Are your eyes bleeding yet? No? Good, here’s to more read. Time to dissect the diminished chord. This chord lives up to its name because it is used much less often then major and minor chords. Although it is fun to think that the diminished chord’s name was chosen because of its popularity, the fact is that it is named after the diminished 5th interval in its structure.
A minor chord and a diminished chord have a very similar structure so we’ll use a B minor chord as a point of reference to study a B diminished chord. Using the recipe for a minor chord (minor third + major third) a B minor chord uses the notes B, D and F♯:
Notice that the B minor chord has a perfect fifth between its root and fifth. Okay, now that we’ve established the B minor chord, let’s see how a diminished chord is different. A diminished chord has a diminished fifth instead of a perfect fifth. Consequently, we have to flatten the fifth of a minor chord to create a diminished chord:
As you can see B diminished chord has the notes B, D and F. By flattening the fifth, we have shortened the distance between the third and the fifth of the triad. The recipe for a diminished chord is:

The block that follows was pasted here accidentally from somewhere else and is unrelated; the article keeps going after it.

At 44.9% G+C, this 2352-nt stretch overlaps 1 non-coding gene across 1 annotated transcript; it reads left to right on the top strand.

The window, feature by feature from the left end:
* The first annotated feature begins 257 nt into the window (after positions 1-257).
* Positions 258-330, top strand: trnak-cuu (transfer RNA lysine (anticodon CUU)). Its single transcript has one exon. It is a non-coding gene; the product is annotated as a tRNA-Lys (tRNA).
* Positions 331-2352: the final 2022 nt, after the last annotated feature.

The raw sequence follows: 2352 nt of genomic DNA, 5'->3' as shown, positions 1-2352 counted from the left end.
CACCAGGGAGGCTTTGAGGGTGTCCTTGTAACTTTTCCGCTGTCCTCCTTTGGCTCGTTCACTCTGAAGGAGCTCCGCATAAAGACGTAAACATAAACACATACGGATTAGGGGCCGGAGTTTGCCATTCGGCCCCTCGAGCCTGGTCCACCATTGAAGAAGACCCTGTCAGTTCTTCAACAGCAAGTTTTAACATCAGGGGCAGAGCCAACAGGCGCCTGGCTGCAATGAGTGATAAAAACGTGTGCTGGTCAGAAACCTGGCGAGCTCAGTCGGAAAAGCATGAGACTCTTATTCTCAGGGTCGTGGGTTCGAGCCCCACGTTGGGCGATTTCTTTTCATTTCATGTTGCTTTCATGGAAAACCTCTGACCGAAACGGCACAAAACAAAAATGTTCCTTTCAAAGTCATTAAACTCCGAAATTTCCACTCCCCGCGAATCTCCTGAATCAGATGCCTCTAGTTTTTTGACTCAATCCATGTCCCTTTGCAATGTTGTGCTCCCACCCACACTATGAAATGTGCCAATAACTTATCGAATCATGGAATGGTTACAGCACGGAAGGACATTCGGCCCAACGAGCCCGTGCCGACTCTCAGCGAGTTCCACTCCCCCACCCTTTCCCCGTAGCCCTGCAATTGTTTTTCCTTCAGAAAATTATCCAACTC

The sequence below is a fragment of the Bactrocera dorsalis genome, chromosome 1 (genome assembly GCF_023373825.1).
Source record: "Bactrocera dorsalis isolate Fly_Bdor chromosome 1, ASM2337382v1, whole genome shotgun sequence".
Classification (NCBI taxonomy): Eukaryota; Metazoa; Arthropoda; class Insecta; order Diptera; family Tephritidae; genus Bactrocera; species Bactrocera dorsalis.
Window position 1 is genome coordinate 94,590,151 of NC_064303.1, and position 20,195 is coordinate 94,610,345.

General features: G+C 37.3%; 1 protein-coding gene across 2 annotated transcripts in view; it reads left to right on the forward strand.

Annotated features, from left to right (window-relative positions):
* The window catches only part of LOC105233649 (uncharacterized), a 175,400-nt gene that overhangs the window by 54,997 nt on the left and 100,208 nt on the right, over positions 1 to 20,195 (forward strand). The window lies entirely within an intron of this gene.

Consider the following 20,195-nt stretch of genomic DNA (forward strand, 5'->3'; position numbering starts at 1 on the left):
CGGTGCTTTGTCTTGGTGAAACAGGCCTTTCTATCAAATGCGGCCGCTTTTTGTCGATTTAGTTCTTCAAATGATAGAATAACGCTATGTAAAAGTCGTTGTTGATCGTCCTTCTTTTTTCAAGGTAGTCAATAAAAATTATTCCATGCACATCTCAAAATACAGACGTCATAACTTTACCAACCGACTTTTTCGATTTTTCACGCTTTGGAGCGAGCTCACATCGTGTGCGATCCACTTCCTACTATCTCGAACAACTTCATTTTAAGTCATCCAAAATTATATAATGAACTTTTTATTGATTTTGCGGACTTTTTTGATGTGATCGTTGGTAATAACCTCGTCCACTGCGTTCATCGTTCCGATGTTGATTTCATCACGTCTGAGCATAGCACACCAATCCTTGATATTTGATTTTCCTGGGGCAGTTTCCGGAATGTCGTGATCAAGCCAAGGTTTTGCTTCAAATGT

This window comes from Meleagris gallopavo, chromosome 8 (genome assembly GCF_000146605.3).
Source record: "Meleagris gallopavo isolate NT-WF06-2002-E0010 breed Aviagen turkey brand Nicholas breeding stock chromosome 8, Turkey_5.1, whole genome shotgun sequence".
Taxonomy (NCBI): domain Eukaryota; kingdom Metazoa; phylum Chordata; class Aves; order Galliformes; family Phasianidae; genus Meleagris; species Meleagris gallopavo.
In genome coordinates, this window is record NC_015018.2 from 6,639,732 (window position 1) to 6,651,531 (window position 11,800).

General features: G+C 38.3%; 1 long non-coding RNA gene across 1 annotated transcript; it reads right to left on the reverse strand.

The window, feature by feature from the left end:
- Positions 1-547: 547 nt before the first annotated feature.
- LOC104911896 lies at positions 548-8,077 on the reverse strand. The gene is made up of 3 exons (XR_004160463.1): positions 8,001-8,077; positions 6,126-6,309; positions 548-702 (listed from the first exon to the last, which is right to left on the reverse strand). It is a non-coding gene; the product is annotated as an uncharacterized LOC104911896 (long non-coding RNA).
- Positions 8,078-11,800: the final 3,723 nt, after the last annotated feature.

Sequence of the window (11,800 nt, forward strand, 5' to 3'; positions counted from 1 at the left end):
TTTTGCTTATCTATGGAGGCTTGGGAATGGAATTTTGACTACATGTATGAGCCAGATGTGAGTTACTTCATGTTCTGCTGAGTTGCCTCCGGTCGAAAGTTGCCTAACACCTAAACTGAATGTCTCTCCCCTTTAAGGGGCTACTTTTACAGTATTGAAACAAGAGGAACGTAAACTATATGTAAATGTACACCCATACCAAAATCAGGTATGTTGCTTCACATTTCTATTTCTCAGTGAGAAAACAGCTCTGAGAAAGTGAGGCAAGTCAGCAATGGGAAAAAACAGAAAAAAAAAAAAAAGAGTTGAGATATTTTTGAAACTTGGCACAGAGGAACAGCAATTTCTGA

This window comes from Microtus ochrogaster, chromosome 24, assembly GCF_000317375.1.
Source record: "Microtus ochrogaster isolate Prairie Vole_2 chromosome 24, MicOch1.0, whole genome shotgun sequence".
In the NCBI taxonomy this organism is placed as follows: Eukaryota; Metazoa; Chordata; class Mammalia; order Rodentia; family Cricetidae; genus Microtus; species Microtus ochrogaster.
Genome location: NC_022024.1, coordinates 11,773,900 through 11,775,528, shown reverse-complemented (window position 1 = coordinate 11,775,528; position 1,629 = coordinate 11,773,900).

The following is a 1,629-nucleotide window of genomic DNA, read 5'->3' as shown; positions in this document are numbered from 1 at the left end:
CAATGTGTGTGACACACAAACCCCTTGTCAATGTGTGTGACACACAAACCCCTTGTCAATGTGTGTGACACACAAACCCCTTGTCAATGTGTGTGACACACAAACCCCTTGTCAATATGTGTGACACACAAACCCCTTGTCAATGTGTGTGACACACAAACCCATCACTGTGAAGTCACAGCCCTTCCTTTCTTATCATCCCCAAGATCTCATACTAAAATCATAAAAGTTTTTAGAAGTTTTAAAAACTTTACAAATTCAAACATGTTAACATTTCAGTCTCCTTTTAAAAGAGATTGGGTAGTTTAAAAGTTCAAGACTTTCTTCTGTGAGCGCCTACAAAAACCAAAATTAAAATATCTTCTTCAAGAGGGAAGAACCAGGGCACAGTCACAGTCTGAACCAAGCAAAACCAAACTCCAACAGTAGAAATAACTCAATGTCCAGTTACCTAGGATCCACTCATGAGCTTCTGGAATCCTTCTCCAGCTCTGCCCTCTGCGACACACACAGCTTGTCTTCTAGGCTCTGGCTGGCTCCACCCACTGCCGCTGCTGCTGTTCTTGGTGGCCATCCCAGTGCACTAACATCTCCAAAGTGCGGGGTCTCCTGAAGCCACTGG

Root + minor third interval = Third
Third + minor third interval = Diminished (or flat) Fifth
I’ll use my knowledge of the fretboard to map out all of the Bs, Ds and Fs that I can easily reach with my fingers.
Diminished chords are highly dissonant and have a very unstable quality about them because of the presence of the diminished fifth. They are rarely used in pop music, but when they are used they usually act as a passing chord to quickly approach another, more consonant chord. They can also be used in a secondary dominant role, but often times it is better to use a dominant seventh chord instead.
Diminished chords truly are the red-headed step-child of musical harmony. Use that information to your advantage. If you want to add some unique, harmonic interest to your songwriting, use a diminished chord. It’ll get some attention.
Next: suspended chords.
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